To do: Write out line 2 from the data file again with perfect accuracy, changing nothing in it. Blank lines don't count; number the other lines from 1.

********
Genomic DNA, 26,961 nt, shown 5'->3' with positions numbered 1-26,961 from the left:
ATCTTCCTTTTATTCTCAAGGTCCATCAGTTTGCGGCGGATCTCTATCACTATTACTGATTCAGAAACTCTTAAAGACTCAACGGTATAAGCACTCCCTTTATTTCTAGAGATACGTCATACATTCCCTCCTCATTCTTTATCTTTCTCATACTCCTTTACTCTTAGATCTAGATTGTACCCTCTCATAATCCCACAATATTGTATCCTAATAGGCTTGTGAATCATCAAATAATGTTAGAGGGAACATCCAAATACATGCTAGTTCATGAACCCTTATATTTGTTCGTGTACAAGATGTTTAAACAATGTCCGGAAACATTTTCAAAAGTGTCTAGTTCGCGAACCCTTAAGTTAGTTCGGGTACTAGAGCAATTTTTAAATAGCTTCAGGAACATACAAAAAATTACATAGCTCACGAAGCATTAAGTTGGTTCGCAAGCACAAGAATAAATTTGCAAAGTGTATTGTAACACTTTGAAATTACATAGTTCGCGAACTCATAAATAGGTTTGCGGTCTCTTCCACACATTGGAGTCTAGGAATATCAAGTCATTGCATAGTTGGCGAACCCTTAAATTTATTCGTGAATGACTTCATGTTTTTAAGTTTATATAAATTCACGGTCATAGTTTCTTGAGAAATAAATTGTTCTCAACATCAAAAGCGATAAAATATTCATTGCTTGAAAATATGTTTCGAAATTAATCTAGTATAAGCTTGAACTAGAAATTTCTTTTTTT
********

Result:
ATCTTCCTTTTATTCTCAAGGTCCATCAGTTTGCGGCGGATCTCTATCACTATTACTGATTCAGAAACTCTTAAAGACTCAACGGTATAAGCACTCCCTTTATTTCTAGAGATACGTCATACATTCCCTCCTCATTCTTTATCTTTCTCATACTCCTTTACTCTTAGATCTAGATTGTACCCTCTCATAATCCCACAATATTGTATCCTAATAGGCTTGTGAATCATCAAATAATGTTAGAGGGAACATCCAAATACATGCTAGTTCATGAACCCTTATATTTGTTCGTGTACAAGATGTTTAAACAATGTCCGGAAACATTTTCAAAAGTGTCTAGTTCGCGAACCCTTAAGTTAGTTCGGGTACTAGAGCAATTTTTAAATAGCTTCAGGAACATACAAAAAATTACATAGCTCACGAAGCATTAAGTTGGTTCGCAAGCACAAGAATAAATTTGCAAAGTGTATTGTAACACTTTGAAATTACATAGTTCGCGAACTCATAAATAGGTTTGCGGTCTCTTCCACACATTGGAGTCTAGGAATATCAAGTCATTGCATAGTTGGCGAACCCTTAAATTTATTCGTGAATGACTTCATGTTTTTAAGTTTATATAAATTCACGGTCATAGTTTCTTGAGAAATAAATTGTTCTCAACATCAAAAGCGATAAAATATTCATTGCTTGAAAATATGTTTCGAAATTAATCTAGTATAAGCTTGAACTAGAAATTTCTTTTTTT